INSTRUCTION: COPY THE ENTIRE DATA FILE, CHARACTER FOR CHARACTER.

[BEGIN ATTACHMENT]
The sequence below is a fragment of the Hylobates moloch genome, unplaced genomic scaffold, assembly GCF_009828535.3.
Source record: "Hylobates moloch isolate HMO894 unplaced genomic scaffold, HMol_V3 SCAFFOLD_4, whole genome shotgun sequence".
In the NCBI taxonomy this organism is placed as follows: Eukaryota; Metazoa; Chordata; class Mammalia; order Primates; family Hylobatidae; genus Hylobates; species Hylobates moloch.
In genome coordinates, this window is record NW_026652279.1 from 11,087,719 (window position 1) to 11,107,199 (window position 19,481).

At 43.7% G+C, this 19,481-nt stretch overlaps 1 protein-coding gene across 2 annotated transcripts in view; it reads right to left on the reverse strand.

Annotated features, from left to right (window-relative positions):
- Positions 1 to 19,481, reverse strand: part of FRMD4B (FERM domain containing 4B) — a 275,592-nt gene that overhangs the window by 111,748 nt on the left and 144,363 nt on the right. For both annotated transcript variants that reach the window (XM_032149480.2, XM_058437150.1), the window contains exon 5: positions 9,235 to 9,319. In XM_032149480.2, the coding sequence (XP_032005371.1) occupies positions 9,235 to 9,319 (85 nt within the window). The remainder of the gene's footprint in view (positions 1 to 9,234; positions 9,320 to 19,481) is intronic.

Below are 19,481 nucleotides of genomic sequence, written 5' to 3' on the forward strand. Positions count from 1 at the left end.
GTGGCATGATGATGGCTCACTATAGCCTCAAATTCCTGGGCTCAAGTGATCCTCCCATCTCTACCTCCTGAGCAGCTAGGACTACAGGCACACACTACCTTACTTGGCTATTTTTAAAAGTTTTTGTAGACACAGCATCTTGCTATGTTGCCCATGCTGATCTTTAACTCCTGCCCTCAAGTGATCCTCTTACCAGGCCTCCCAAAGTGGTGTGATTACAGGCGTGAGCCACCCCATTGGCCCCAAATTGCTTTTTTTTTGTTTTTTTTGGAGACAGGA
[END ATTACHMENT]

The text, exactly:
The sequence below is a fragment of the Hylobates moloch genome, unplaced genomic scaffold, assembly GCF_009828535.3.
Source record: "Hylobates moloch isolate HMO894 unplaced genomic scaffold, HMol_V3 SCAFFOLD_4, whole genome shotgun sequence".
In the NCBI taxonomy this organism is placed as follows: Eukaryota; Metazoa; Chordata; class Mammalia; order Primates; family Hylobatidae; genus Hylobates; species Hylobates moloch.
In genome coordinates, this window is record NW_026652279.1 from 11,087,719 (window position 1) to 11,107,199 (window position 19,481).

At 43.7% G+C, this 19,481-nt stretch overlaps 1 protein-coding gene across 2 annotated transcripts in view; it reads right to left on the reverse strand.

Annotated features, from left to right (window-relative positions):
- Positions 1 to 19,481, reverse strand: part of FRMD4B (FERM domain containing 4B) — a 275,592-nt gene that overhangs the window by 111,748 nt on the left and 144,363 nt on the right. For both annotated transcript variants that reach the window (XM_032149480.2, XM_058437150.1), the window contains exon 5: positions 9,235 to 9,319. In XM_032149480.2, the coding sequence (XP_032005371.1) occupies positions 9,235 to 9,319 (85 nt within the window). The remainder of the gene's footprint in view (positions 1 to 9,234; positions 9,320 to 19,481) is intronic.

Below are 19,481 nucleotides of genomic sequence, written 5' to 3' on the forward strand. Positions count from 1 at the left end.
GTGGCATGATGATGGCTCACTATAGCCTCAAATTCCTGGGCTCAAGTGATCCTCCCATCTCTACCTCCTGAGCAGCTAGGACTACAGGCACACACTACCTTACTTGGCTATTTTTAAAAGTTTTTGTAGACACAGCATCTTGCTATGTTGCCCATGCTGATCTTTAACTCCTGCCCTCAAGTGATCCTCTTACCAGGCCTCCCAAAGTGGTGTGATTACAGGCGTGAGCCACCCCATTGGCCCCAAATTGCTTTTTTTTTGTTTTTTTTGGAGACAGGA